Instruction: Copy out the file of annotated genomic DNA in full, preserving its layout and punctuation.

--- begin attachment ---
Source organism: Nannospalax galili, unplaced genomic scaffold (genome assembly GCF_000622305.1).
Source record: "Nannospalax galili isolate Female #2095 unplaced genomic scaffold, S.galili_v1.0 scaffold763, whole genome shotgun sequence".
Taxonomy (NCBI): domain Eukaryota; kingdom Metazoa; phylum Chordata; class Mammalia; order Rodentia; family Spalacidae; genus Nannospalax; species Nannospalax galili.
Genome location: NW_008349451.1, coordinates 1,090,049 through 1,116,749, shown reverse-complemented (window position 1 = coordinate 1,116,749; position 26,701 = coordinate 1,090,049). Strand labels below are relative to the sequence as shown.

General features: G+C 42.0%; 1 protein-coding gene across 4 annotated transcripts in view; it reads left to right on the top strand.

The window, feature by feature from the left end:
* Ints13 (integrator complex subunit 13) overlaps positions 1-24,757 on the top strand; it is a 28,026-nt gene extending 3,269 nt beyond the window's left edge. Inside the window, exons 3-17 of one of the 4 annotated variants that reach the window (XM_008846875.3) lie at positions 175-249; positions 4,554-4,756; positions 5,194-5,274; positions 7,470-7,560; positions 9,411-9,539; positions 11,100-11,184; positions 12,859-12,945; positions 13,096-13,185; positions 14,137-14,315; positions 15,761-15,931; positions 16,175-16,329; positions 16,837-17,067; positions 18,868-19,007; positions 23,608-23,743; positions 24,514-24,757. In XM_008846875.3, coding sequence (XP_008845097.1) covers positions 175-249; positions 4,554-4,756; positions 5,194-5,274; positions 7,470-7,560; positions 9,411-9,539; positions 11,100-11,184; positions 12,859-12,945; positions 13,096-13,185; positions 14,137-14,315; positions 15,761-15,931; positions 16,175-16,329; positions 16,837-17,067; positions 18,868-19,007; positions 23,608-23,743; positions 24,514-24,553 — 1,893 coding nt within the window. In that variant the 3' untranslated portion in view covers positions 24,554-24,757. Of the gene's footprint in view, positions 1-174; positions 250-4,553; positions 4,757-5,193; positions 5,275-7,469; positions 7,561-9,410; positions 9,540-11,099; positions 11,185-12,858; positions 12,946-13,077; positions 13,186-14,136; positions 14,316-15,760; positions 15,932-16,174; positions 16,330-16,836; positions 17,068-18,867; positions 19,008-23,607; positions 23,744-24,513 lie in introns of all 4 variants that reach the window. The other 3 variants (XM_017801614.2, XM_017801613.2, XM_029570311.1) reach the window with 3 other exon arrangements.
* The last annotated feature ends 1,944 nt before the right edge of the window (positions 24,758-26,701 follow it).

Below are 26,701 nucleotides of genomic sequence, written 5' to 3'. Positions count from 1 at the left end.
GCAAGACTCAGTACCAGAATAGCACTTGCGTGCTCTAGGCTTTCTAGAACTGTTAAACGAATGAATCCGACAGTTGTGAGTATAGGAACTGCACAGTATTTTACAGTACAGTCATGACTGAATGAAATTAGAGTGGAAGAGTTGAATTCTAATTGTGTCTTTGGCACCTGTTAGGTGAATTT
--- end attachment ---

Source organism: Nannospalax galili, unplaced genomic scaffold (genome assembly GCF_000622305.1).
Source record: "Nannospalax galili isolate Female #2095 unplaced genomic scaffold, S.galili_v1.0 scaffold763, whole genome shotgun sequence".
Taxonomy (NCBI): domain Eukaryota; kingdom Metazoa; phylum Chordata; class Mammalia; order Rodentia; family Spalacidae; genus Nannospalax; species Nannospalax galili.
Genome location: NW_008349451.1, coordinates 1,090,049 through 1,116,749, shown reverse-complemented (window position 1 = coordinate 1,116,749; position 26,701 = coordinate 1,090,049). Strand labels below are relative to the sequence as shown.

General features: G+C 42.0%; 1 protein-coding gene across 4 annotated transcripts in view; it reads left to right on the top strand.

The window, feature by feature from the left end:
* Ints13 (integrator complex subunit 13) overlaps positions 1-24,757 on the top strand; it is a 28,026-nt gene extending 3,269 nt beyond the window's left edge. Inside the window, exons 3-17 of one of the 4 annotated variants that reach the window (XM_008846875.3) lie at positions 175-249; positions 4,554-4,756; positions 5,194-5,274; positions 7,470-7,560; positions 9,411-9,539; positions 11,100-11,184; positions 12,859-12,945; positions 13,096-13,185; positions 14,137-14,315; positions 15,761-15,931; positions 16,175-16,329; positions 16,837-17,067; positions 18,868-19,007; positions 23,608-23,743; positions 24,514-24,757. In XM_008846875.3, coding sequence (XP_008845097.1) covers positions 175-249; positions 4,554-4,756; positions 5,194-5,274; positions 7,470-7,560; positions 9,411-9,539; positions 11,100-11,184; positions 12,859-12,945; positions 13,096-13,185; positions 14,137-14,315; positions 15,761-15,931; positions 16,175-16,329; positions 16,837-17,067; positions 18,868-19,007; positions 23,608-23,743; positions 24,514-24,553 — 1,893 coding nt within the window. In that variant the 3' untranslated portion in view covers positions 24,554-24,757. Of the gene's footprint in view, positions 1-174; positions 250-4,553; positions 4,757-5,193; positions 5,275-7,469; positions 7,561-9,410; positions 9,540-11,099; positions 11,185-12,858; positions 12,946-13,077; positions 13,186-14,136; positions 14,316-15,760; positions 15,932-16,174; positions 16,330-16,836; positions 17,068-18,867; positions 19,008-23,607; positions 23,744-24,513 lie in introns of all 4 variants that reach the window. The other 3 variants (XM_017801614.2, XM_017801613.2, XM_029570311.1) reach the window with 3 other exon arrangements.
* The last annotated feature ends 1,944 nt before the right edge of the window (positions 24,758-26,701 follow it).

Below are 26,701 nucleotides of genomic sequence, written 5' to 3'. Positions count from 1 at the left end.
GCAAGACTCAGTACCAGAATAGCACTTGCGTGCTCTAGGCTTTCTAGAACTGTTAAACGAATGAATCCGACAGTTGTGAGTATAGGAACTGCACAGTATTTTACAGTACAGTCATGACTGAATGAAATTAGAGTGGAAGAGTTGAATTCTAATTGTGTCTTTGGCACCTGTTAGGTGAATTT